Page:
26. 26. 22<br />FUSE II Resources and Models<br />40 NYCHA Section 8 vouchers (Project Based)<br />20 HPD Section 8 vouchers (Tenant Based)<br />16 NY/NY subsidies and services<br />17 existing supportive housing unit set-asides<br />$604,500 from NYC DOC and DHS for service enhancements<br />$250,000 from Langeloth Foundation for evaluation<br />17 Single-site (Congregate) supportive housing with front-loaded intensive services<br />73 Scattered-site supportive housing with front-loaded intensive services<br />---------------------------------------------<br />Total: 90 units of supportive housing with FUSE<br />
  27. 27. Providers and Units<br />23<br />
  28. 28. 24<br />Characteristics & Service Needs of Jail-Shelter Frequent Users<br />High rates of co-occurring and complex issues:<br />Alcohol and substance use (approx. 80%); earlier data matches found high utilization of crisis drug treatment services (i.e. Medicaid-reimbursed detox)<br />Mental health issues (est. 30-50%), including serious mental illnesses (est. 25-40%)<br />Criminal offenses largely consists of low-level misdemeanors (i.e. “quality of life” crimes), with minor felony histories<br />Histories of transience and high level of involvement in multiple systems and services<br />Lack of trust in service providers and inconsistent benefits enrollment<br />Limited independent living skills and history of chaotic and unstable behaviors<br />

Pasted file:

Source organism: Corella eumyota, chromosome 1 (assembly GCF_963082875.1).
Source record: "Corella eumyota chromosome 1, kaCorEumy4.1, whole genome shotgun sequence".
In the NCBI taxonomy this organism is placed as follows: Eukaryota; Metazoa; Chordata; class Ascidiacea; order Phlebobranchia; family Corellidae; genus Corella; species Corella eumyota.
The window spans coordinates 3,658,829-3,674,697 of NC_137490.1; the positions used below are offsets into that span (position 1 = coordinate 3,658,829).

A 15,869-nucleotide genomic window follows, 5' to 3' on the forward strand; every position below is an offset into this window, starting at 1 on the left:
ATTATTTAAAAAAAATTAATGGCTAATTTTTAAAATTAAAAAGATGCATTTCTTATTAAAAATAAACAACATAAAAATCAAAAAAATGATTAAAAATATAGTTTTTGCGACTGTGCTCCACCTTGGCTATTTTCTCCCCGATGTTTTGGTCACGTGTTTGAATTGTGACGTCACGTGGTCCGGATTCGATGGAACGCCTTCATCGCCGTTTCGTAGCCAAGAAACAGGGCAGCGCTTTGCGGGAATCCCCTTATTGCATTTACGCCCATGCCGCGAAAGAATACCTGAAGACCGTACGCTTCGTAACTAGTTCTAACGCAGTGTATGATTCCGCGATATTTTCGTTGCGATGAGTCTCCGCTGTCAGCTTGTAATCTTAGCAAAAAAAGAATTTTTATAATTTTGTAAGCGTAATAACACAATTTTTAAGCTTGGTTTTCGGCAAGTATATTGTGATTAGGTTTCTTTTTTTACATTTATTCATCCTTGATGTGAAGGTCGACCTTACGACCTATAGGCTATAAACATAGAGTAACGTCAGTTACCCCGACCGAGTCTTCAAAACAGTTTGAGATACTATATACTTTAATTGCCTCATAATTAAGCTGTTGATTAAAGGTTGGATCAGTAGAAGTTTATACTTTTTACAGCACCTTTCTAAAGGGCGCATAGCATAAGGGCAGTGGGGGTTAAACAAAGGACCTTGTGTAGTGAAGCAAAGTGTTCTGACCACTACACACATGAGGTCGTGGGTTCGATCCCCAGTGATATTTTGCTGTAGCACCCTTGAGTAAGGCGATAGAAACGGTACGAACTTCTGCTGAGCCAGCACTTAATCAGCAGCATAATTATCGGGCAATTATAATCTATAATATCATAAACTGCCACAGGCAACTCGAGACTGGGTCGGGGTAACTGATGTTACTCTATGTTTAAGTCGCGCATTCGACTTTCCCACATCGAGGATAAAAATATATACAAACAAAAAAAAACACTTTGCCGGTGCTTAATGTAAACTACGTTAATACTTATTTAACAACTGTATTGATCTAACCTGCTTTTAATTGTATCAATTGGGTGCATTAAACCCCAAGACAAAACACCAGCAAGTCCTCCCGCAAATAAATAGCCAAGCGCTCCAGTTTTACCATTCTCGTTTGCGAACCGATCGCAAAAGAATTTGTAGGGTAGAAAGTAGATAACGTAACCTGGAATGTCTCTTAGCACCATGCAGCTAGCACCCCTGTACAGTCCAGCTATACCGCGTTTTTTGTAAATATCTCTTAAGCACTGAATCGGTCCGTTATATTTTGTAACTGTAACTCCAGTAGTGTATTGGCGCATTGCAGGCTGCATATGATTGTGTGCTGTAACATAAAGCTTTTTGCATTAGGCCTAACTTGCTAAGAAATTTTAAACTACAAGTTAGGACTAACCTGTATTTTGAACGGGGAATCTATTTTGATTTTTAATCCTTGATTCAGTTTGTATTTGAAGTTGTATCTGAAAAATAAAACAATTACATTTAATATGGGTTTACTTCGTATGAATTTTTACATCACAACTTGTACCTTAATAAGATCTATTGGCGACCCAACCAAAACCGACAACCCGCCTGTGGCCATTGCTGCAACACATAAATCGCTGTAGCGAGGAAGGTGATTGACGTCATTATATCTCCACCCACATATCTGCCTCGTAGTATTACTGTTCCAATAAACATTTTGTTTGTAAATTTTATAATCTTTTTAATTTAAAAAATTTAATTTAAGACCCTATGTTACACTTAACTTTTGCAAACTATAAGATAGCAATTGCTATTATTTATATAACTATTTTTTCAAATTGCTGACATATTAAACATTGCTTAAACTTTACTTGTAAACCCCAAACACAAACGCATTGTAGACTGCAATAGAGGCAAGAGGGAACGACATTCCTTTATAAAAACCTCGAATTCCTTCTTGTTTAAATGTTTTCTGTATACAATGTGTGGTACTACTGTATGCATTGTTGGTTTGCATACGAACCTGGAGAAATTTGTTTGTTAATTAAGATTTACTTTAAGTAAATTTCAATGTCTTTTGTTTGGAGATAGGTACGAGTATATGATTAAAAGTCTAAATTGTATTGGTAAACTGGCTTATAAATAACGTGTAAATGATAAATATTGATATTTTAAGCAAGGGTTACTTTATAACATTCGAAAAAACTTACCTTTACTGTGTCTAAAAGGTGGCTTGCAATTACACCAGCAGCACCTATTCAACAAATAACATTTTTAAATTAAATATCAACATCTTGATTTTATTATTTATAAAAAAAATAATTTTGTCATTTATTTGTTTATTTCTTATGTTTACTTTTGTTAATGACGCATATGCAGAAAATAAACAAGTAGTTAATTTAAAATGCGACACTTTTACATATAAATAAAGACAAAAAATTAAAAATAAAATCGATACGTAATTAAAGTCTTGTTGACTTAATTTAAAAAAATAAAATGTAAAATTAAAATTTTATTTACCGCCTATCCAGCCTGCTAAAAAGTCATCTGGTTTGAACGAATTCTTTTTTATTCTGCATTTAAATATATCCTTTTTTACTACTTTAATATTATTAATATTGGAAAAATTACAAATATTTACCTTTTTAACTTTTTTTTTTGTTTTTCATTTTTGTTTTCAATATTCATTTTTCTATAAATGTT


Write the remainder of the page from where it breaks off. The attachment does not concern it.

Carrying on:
29. 29. 25<br />NYC Frequent Users of Jail and Shelter Phase I Evaluation Results<br />Two years after placement into housing with services, tenants have experienced:<br />91% housing retention rate<br />92% reduction in use of homeless shelters<br />53% reduction in use of city jails<br />
  30. 30. Jail-Shelter Cost Offsets from FUSE<br />26<br />